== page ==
Marner promises surprise shots and surprises on Leafs PP
TORONTO — Mitch Marner once had good reason to fear Nick Ritchie.
The future Maple Leafs teammates first met as students at the prestigious Hill Academy, located just north of Toronto. Marner came in as an eighth grader, and Ritchie, who was two years ahead, cut a figure so intimidating that Marner can still recall it with a laugh.
“At that time, I was like, 5-foot-5 or 5-foot-6, so [Ritchie] was a monster,” Marner said on Friday of his 6-foot-2, 230-pound counterpart. “I tried to stay away from him on the ice as much as I could. But [outside of that], he’s a very kind guy, and he was very kind to all of us younger guys. He was always trying to help us out and talk to us.”
Fast forward a few years, and Marner will be looking to benefit from Ritchie’s threatening presence.
Through the first two days of Leafs’ training camp, Marner and Ritchie have been slotted together on a line with centre Adam Brooks. The goal is to have Auston Matthews - who is on injured reserve rehabbing a wrist injury - replace Brooks thereby Toronto’s first game on Oct. 13, and Marner thinks it could be a productive unit.
“[It’s good] because [Ritchie's] a big boy and he's not afraid to throw that body around,” Marner said. “I know for me and [Matthews], there's not a lot of opportunity sometimes to skate the puck in, so we're going to be trying to lay it in for him to get some nice looks in on people and try to get the puck away from defencemen. Then me and Matts can swoop in and get that puck out of the corner and try to make our offensive plays out of it.”
Marner and Matthews are in the market for a new left winger since losing Zach Hyman to Edmonton in free agency. Ritchie wasn’t tendered a qualifying offer by the Boston Bruins, so he was free to sign a two-year, $5 million deal with the Leafs in July.
While Boston chose to pass on keeping Ritchie, he’s still coming off the most productive season of his career. The 25-year-old put up 15 goals and 26 points in 56 games last year, and that was enough for Leafs' coach Sheldon Keefe to give him first crack at a spot on Toronto’s top line. But it’s clear Ritchie will have to keep earning it.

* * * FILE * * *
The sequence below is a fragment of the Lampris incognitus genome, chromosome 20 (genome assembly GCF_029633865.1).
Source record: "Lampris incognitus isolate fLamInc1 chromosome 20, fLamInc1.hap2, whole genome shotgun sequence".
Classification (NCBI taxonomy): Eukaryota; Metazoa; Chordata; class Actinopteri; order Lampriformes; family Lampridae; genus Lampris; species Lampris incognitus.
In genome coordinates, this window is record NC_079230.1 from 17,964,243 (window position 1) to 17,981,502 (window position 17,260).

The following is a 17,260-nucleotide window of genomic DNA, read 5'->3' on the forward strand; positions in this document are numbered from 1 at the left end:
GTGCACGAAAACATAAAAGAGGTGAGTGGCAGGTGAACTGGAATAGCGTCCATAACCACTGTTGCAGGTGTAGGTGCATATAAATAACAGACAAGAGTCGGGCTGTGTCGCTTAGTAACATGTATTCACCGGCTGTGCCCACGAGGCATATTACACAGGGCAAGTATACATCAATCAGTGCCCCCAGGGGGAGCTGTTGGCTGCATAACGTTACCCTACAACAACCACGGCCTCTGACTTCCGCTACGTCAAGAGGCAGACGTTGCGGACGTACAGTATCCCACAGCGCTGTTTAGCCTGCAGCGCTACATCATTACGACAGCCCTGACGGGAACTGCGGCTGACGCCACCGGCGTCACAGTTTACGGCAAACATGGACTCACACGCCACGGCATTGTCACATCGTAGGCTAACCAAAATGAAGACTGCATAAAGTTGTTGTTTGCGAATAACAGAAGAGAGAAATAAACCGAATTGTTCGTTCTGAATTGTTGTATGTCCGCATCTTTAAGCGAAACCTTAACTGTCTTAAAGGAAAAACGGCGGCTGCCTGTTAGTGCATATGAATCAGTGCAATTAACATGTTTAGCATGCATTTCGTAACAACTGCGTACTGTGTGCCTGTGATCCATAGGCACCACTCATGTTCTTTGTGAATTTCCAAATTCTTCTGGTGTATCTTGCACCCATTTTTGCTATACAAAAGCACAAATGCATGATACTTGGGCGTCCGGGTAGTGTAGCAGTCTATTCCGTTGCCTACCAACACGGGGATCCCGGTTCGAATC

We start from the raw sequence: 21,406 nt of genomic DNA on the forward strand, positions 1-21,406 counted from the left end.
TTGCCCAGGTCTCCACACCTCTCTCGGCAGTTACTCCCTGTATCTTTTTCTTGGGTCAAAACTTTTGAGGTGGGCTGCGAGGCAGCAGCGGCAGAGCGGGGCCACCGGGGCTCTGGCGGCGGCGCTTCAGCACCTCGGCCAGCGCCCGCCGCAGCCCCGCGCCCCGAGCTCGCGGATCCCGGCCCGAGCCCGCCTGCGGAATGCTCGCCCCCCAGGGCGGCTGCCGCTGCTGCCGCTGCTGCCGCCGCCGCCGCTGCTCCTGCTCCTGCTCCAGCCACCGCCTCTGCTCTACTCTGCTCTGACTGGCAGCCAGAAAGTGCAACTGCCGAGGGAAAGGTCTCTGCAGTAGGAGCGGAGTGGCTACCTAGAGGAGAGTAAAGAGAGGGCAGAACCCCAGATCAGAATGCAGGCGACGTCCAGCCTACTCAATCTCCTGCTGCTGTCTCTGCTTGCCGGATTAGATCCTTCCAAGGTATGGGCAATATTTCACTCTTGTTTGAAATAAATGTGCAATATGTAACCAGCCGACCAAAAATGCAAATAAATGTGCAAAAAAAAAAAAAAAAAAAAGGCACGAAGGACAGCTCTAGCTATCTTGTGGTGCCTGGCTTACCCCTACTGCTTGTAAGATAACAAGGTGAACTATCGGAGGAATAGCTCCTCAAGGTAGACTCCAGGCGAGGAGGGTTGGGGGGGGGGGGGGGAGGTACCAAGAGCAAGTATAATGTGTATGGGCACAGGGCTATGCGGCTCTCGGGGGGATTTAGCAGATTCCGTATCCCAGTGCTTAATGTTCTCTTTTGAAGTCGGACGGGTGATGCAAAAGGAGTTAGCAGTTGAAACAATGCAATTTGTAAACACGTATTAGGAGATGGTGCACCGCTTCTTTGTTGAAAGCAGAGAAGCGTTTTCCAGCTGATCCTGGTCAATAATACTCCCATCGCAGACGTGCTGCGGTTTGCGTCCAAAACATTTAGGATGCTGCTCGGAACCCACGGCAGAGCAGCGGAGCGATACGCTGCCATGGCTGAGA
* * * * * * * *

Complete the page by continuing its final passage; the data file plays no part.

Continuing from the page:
“Ritchie is coming off of a good season where he scored a lot offensively, so you're expecting [him] to just come in and grab a hold of the opportunity,” Keefe said on Thursday. “But there’s a lot of competition for those spots. Each player, they've got great skill sets, they've had their own successes in the league. You expect [these guys] to take advantage of the opportunities they have.”
To that end, Ritchie is opting not to get ahead of himself. The winger said he’s just “excited to go wherever the coach wants me” while also admitting how a top-six perch with Marner and Matthews would be enticing.
“To get a chance to play with elite players like that [is amazing] and hopefully I can put myself in the position to play with those guys,” he said. “[Marner] is a pretty awesome athlete, obviously an amazing hockey player. He's looking really good so far. It's going to be a big year for everyone, and he looks like he's on the right track right now."
A focus for Marner in the off-season was improving his shot, which has become something of a yearly theme for him. Long known for his pass-first mentality, Marner has once again made it his mission to become more of a shooter. But habits like his - which have resulted in 255 assists and 358 points through 355 games to date - are hard to break.
“A majority of the time why [the shot is] an extra second behind is because for me, I'm trying to scan the ice to see what other play I can make,” Marner said. “Sometimes it's obviously the right play; sometimes it's probably better to just get pucks to the net. It's something I've been doing for a while, it's just something I'm trying to get out of my head, trying to be more of a surprise shooter and getting it towards the net instead of trying to be the perfect shot guy.”
Marner wasn’t able to capitalize on any chances to score during the Leafs’ doomed playoff run last season, tallying just four assists in seven games before Toronto was ousted in the first round by Montreal. The 24-year-old has tried to put the sting of those failures behind him and refuses to start doubting himself now.
“l let my creative stuff do its [thing], I’m not going to change anything of that,” Marner said of his mentality. “If I think I can make a plan I'll try to, but my mindset is just trying to get the puck off my stick quicker when I have the opportunity and do good things [out there].”